Author Topic: Land Management  (Read 2022 times)

Offline Fjell

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Land Management
« on: November 30, 2020, 11:02:28 am »
I see the ELM is being rolled out:

https://www.bbc.co.uk/news/uk-politics-55102891

People should not underestimate how big a change this is, and access needs to be made a major part of it. It’s such  a big potential change that Scotland might not do it so they can rejoin the EU in the future and so will stick to subsidising big landowners (you have to laugh sometimes).

They are proposing paying golden goodbyes to older farmers to clear the way for youth. That’s pretty radical.

Offline Badlad

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Re: Land Management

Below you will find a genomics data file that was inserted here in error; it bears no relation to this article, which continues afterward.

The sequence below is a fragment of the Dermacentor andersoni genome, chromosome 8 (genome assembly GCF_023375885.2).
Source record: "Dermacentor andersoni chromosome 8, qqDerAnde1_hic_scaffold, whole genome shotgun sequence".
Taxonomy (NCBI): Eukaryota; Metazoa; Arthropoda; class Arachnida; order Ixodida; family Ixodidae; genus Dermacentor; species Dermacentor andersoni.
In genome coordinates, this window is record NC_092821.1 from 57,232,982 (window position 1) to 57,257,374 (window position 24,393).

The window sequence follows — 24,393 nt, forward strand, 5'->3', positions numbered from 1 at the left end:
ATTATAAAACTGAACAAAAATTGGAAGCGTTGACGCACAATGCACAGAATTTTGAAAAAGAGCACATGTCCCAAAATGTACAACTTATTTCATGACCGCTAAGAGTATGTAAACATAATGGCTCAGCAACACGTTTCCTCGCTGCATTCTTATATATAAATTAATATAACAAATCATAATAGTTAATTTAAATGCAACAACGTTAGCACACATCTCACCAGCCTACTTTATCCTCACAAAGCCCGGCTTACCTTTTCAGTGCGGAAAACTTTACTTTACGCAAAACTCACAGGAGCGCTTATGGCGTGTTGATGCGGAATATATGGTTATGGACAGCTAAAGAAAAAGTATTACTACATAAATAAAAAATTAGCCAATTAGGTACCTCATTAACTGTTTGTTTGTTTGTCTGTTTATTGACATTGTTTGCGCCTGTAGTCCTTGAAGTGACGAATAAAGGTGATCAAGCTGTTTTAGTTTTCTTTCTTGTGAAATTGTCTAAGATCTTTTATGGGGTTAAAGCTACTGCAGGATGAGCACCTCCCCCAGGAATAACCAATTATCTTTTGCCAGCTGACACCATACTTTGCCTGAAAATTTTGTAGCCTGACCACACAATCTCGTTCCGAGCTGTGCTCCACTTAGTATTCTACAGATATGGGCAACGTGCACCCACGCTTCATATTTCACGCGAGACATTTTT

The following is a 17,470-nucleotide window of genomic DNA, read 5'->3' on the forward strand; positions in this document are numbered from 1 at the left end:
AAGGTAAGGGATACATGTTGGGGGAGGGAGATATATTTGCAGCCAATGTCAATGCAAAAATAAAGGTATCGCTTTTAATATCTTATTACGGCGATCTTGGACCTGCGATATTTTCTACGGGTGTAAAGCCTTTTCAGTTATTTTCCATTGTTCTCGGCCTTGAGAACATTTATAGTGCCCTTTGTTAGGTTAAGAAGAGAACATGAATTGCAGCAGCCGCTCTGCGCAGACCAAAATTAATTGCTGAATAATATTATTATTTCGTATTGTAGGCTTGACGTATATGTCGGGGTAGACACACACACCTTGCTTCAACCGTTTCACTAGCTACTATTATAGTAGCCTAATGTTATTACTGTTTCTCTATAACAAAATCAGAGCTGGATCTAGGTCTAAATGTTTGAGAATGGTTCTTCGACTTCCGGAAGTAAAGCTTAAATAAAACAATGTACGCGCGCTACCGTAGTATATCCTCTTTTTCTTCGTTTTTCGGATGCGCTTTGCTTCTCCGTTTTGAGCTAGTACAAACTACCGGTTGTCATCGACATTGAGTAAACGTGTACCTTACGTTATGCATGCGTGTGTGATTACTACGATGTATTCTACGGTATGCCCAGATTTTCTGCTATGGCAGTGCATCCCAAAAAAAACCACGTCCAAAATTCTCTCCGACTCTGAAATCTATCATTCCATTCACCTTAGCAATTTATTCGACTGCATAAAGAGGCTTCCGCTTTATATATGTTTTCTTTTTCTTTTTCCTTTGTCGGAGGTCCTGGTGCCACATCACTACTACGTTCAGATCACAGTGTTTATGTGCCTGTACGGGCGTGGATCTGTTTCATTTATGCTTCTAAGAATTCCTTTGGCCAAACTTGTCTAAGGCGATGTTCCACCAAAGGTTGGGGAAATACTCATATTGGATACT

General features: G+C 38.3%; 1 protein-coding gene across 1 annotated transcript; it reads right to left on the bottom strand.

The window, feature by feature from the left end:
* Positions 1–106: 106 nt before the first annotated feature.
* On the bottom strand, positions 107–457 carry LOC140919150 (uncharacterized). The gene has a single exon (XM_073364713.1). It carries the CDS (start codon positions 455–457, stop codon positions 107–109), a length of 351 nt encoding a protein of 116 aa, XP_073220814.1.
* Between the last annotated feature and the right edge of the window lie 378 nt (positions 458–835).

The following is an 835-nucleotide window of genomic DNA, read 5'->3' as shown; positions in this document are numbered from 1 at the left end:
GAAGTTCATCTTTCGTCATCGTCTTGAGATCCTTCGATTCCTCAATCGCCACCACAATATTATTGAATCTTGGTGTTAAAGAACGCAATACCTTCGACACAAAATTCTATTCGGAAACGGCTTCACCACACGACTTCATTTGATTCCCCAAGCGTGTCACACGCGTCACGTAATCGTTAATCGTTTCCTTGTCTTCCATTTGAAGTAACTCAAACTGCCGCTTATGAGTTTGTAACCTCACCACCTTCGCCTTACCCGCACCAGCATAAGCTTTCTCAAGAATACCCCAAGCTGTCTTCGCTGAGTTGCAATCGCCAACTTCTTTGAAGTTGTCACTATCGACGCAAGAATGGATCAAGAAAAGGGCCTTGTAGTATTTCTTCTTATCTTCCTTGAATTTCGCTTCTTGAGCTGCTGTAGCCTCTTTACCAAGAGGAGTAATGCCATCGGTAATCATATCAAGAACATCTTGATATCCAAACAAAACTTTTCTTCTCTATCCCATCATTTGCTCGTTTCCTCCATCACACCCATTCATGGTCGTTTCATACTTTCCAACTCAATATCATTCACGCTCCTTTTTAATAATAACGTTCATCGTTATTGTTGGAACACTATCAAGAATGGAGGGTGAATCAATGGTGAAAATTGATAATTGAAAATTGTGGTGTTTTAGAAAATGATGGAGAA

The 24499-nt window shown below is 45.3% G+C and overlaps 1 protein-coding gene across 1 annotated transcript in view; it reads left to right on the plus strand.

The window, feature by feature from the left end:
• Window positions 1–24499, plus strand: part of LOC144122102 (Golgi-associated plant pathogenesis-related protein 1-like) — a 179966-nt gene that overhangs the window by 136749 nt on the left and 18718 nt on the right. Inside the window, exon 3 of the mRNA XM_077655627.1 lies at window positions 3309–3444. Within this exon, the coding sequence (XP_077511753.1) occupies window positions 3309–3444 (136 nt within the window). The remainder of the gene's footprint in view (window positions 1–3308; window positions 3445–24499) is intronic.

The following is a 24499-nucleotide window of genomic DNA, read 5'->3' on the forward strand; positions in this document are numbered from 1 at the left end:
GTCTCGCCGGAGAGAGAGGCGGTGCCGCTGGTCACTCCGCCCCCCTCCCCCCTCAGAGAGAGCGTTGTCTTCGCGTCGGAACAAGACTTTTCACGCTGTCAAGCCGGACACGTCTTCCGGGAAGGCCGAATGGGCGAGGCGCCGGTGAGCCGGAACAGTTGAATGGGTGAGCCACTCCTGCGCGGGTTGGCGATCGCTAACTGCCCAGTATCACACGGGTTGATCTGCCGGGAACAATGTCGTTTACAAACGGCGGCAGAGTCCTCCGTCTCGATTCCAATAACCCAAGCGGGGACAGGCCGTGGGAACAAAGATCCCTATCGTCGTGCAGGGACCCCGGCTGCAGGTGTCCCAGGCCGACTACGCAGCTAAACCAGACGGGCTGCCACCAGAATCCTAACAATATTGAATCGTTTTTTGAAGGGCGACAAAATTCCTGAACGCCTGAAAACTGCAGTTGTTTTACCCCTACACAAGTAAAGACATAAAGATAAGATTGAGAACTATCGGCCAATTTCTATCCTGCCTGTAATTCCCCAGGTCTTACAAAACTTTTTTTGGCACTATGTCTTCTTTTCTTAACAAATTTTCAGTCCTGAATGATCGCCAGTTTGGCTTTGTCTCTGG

« Reply #1 on: November 30, 2020, 10:52:37 pm »
I think caving needs to do some serious lobbying on this issue as it roles forward.  Last communication from Defra that I saw said that they didn't think caving had any value, where as they did see value in other outdoor activities.  They shouldn't be allowed to get away with that sort of opinion unchallenged.

Offline cavemanmike

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Re: Land Management
« Reply #2 on: December 01, 2020, 08:19:43 am »
Sounds like discrimination to me

Offline Judi Durber

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We must be willing to get rid of the life we've planned, so as to have the life waiting for us.

Offline 2xw

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Re: Land Management
« Reply #4 on: December 01, 2020, 01:51:30 pm »
Sounds like discrimination to me

Discrimination is fine if its justified - and its not actually the aim to bump off the elderly anyways. It looks like it'll be available to any farmer who wants to leave the industry.